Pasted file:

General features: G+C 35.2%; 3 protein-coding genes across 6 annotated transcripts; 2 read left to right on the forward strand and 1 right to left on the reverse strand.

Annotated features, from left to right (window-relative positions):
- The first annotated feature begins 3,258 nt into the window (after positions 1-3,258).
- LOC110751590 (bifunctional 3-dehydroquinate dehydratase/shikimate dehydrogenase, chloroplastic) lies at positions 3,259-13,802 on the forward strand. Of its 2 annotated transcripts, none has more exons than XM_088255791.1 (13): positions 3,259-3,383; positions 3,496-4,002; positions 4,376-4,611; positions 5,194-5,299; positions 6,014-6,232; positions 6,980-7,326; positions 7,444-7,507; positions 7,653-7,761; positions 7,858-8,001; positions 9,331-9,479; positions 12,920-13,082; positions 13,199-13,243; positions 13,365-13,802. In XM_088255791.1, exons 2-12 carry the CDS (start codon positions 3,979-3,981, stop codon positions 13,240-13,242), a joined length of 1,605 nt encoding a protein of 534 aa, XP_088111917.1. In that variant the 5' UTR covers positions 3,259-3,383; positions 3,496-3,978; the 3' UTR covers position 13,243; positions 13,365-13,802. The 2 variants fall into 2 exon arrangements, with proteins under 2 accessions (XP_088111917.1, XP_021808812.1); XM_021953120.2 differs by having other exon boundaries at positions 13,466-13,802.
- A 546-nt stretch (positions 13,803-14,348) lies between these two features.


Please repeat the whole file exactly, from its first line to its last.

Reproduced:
General features: G+C 35.2%; 3 protein-coding genes across 6 annotated transcripts; 2 read left to right on the forward strand and 1 right to left on the reverse strand.

Annotated features, from left to right (window-relative positions):
- The first annotated feature begins 3,258 nt into the window (after positions 1-3,258).
- LOC110751590 (bifunctional 3-dehydroquinate dehydratase/shikimate dehydrogenase, chloroplastic) lies at positions 3,259-13,802 on the forward strand. Of its 2 annotated transcripts, none has more exons than XM_088255791.1 (13): positions 3,259-3,383; positions 3,496-4,002; positions 4,376-4,611; positions 5,194-5,299; positions 6,014-6,232; positions 6,980-7,326; positions 7,444-7,507; positions 7,653-7,761; positions 7,858-8,001; positions 9,331-9,479; positions 12,920-13,082; positions 13,199-13,243; positions 13,365-13,802. In XM_088255791.1, exons 2-12 carry the CDS (start codon positions 3,979-3,981, stop codon positions 13,240-13,242), a joined length of 1,605 nt encoding a protein of 534 aa, XP_088111917.1. In that variant the 5' UTR covers positions 3,259-3,383; positions 3,496-3,978; the 3' UTR covers position 13,243; positions 13,365-13,802. The 2 variants fall into 2 exon arrangements, with proteins under 2 accessions (XP_088111917.1, XP_021808812.1); XM_021953120.2 differs by having other exon boundaries at positions 13,466-13,802.
- A 546-nt stretch (positions 13,803-14,348) lies between these two features.